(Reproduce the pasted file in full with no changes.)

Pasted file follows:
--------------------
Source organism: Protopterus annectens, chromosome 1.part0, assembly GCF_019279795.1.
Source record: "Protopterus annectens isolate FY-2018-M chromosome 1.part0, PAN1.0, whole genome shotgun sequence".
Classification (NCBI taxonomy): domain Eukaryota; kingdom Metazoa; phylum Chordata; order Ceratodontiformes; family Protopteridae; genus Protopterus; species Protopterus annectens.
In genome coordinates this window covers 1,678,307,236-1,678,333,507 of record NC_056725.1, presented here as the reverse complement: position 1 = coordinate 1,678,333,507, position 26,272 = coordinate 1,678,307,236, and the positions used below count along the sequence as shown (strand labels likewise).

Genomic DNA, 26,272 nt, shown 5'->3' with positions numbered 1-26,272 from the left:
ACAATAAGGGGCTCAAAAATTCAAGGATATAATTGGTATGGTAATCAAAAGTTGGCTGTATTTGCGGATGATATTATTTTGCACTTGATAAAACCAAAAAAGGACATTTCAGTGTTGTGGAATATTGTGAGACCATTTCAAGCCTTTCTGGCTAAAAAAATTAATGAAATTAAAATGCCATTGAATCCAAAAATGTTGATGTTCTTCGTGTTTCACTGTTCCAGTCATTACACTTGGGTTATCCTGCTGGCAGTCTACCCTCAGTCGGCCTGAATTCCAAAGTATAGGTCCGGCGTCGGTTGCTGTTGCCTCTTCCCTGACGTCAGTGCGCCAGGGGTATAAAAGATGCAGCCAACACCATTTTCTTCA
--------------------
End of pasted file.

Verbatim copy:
Source organism: Protopterus annectens, chromosome 1.part0, assembly GCF_019279795.1.
Source record: "Protopterus annectens isolate FY-2018-M chromosome 1.part0, PAN1.0, whole genome shotgun sequence".
Classification (NCBI taxonomy): domain Eukaryota; kingdom Metazoa; phylum Chordata; order Ceratodontiformes; family Protopteridae; genus Protopterus; species Protopterus annectens.
In genome coordinates this window covers 1,678,307,236-1,678,333,507 of record NC_056725.1, presented here as the reverse complement: position 1 = coordinate 1,678,333,507, position 26,272 = coordinate 1,678,307,236, and the positions used below count along the sequence as shown (strand labels likewise).

Genomic DNA, 26,272 nt, shown 5'->3' with positions numbered 1-26,272 from the left:
ACAATAAGGGGCTCAAAAATTCAAGGATATAATTGGTATGGTAATCAAAAGTTGGCTGTATTTGCGGATGATATTATTTTGCACTTGATAAAACCAAAAAAGGACATTTCAGTGTTGTGGAATATTGTGAGACCATTTCAAGCCTTTCTGGCTAAAAAAATTAATGAAATTAAAATGCCATTGAATCCAAAAATGTTGATGTTCTTCGTGTTTCACTGTTCCAGTCATTACACTTGGGTTATCCTGCTGGCAGTCTACCCTCAGTCGGCCTGAATTCCAAAGTATAGGTCCGGCGTCGGTTGCTGTTGCCTCTTCCCTGACGTCAGTGCGCCAGGGGTATAAAAGATGCAGCCAACACCATTTTCTTCA